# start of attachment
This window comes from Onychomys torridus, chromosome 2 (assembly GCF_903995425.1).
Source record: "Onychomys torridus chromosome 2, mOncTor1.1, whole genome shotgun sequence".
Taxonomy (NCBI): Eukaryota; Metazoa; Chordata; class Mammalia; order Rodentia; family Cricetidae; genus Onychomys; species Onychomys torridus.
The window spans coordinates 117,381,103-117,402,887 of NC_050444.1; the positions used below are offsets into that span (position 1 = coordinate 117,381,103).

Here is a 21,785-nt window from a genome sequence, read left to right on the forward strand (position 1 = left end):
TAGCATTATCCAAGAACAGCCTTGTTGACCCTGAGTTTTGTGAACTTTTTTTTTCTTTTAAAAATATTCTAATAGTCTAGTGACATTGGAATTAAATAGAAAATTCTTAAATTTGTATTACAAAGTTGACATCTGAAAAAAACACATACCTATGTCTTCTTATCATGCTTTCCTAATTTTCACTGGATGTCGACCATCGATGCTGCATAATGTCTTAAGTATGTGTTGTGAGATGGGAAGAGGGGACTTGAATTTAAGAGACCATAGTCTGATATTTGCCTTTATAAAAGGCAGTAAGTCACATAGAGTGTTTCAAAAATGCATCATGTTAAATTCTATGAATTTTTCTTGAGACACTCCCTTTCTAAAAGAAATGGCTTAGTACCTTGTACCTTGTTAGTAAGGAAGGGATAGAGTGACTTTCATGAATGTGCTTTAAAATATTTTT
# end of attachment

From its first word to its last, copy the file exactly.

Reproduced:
This window comes from Onychomys torridus, chromosome 2 (assembly GCF_903995425.1).
Source record: "Onychomys torridus chromosome 2, mOncTor1.1, whole genome shotgun sequence".
Taxonomy (NCBI): Eukaryota; Metazoa; Chordata; class Mammalia; order Rodentia; family Cricetidae; genus Onychomys; species Onychomys torridus.
The window spans coordinates 117,381,103-117,402,887 of NC_050444.1; the positions used below are offsets into that span (position 1 = coordinate 117,381,103).

Here is a 21,785-nt window from a genome sequence, read left to right on the forward strand (position 1 = left end):
TAGCATTATCCAAGAACAGCCTTGTTGACCCTGAGTTTTGTGAACTTTTTTTTTCTTTTAAAAATATTCTAATAGTCTAGTGACATTGGAATTAAATAGAAAATTCTTAAATTTGTATTACAAAGTTGACATCTGAAAAAAACACATACCTATGTCTTCTTATCATGCTTTCCTAATTTTCACTGGATGTCGACCATCGATGCTGCATAATGTCTTAAGTATGTGTTGTGAGATGGGAAGAGGGGACTTGAATTTAAGAGACCATAGTCTGATATTTGCCTTTATAAAAGGCAGTAAGTCACATAGAGTGTTTCAAAAATGCATCATGTTAAATTCTATGAATTTTTCTTGAGACACTCCCTTTCTAAAAGAAATGGCTTAGTACCTTGTACCTTGTTAGTAAGGAAGGGATAGAGTGACTTTCATGAATGTGCTTTAAAATATTTTT